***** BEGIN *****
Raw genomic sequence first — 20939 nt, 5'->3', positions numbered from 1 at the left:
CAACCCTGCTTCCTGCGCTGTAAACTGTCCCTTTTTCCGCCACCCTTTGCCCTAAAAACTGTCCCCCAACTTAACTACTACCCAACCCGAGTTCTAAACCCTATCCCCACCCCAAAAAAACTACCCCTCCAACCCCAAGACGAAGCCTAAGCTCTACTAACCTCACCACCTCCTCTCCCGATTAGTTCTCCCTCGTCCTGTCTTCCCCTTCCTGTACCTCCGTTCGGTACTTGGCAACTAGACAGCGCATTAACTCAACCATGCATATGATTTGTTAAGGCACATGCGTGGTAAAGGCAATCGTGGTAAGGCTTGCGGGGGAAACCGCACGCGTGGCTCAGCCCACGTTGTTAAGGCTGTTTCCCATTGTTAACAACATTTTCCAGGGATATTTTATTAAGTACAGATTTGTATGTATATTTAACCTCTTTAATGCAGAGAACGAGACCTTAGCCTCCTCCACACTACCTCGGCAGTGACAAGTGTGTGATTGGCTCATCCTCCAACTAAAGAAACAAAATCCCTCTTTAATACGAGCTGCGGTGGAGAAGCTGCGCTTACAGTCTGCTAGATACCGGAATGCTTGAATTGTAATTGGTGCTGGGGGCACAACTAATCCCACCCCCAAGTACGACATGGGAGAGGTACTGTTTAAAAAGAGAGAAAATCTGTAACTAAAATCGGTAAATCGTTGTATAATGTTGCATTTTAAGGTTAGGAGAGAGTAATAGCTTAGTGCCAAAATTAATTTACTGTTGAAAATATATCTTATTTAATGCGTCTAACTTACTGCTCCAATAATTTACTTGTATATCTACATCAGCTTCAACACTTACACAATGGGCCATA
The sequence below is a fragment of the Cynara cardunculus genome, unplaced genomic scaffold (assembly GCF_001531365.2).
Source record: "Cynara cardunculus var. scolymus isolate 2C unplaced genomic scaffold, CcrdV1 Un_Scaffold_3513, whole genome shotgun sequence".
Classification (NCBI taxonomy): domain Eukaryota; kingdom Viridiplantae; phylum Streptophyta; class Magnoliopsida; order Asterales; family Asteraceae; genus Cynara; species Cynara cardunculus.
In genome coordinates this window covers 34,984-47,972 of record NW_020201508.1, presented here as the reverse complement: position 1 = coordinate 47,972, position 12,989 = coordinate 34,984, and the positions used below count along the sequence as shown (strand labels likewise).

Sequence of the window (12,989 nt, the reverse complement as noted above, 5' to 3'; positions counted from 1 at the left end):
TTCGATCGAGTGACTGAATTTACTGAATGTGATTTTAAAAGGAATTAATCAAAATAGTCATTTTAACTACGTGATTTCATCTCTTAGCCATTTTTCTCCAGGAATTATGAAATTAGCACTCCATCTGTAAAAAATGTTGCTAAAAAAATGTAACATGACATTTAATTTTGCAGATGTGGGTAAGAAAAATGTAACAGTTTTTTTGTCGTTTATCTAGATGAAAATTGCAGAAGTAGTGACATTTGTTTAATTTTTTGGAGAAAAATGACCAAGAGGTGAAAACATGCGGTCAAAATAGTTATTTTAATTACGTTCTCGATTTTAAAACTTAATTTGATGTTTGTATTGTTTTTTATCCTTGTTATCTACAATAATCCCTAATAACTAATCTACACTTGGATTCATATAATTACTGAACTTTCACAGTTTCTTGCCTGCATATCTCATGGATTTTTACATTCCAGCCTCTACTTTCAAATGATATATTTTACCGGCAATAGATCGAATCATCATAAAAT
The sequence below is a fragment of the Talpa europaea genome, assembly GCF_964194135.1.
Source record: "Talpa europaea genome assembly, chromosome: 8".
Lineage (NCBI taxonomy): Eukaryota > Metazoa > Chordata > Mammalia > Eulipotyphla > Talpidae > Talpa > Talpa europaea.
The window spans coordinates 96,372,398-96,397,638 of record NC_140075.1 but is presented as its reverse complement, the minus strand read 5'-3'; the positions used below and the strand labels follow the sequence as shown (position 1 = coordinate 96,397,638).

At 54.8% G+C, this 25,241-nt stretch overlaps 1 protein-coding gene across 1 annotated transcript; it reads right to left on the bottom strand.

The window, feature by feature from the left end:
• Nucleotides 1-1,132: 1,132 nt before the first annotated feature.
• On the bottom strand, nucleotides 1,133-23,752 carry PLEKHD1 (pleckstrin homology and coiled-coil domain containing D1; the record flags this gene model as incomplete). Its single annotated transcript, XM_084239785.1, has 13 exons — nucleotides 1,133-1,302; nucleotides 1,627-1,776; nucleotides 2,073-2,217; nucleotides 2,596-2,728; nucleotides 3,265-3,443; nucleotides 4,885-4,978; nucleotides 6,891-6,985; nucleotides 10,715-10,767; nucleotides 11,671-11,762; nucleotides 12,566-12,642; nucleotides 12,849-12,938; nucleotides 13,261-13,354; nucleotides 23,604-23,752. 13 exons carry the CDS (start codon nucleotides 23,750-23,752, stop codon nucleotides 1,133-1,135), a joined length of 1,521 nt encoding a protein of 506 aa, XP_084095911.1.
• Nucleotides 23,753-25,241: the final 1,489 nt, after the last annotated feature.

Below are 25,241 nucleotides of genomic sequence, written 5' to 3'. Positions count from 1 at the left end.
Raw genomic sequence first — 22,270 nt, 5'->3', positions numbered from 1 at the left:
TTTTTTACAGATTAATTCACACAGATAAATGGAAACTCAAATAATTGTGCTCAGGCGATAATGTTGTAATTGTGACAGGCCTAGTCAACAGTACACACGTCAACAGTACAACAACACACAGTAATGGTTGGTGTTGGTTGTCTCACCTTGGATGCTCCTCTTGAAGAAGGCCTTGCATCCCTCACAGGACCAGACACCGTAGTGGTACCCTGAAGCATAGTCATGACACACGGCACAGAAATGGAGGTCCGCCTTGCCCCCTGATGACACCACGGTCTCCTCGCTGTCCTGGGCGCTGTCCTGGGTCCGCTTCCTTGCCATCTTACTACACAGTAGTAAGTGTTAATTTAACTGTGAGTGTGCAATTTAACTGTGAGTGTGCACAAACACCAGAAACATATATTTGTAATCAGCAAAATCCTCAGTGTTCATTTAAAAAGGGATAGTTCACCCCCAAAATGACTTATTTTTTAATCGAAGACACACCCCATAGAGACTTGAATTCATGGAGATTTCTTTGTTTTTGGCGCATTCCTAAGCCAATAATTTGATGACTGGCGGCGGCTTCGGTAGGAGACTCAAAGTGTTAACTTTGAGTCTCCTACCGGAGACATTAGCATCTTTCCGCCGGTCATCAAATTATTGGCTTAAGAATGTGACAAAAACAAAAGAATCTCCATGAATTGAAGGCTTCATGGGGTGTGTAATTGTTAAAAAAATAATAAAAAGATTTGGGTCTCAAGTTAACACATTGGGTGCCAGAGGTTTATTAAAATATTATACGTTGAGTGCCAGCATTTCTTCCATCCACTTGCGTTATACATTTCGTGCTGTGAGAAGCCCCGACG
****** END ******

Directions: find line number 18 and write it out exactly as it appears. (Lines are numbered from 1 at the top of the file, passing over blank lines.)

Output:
Below are 25,241 nucleotides of genomic sequence, written 5' to 3'. Positions count from 1 at the left end.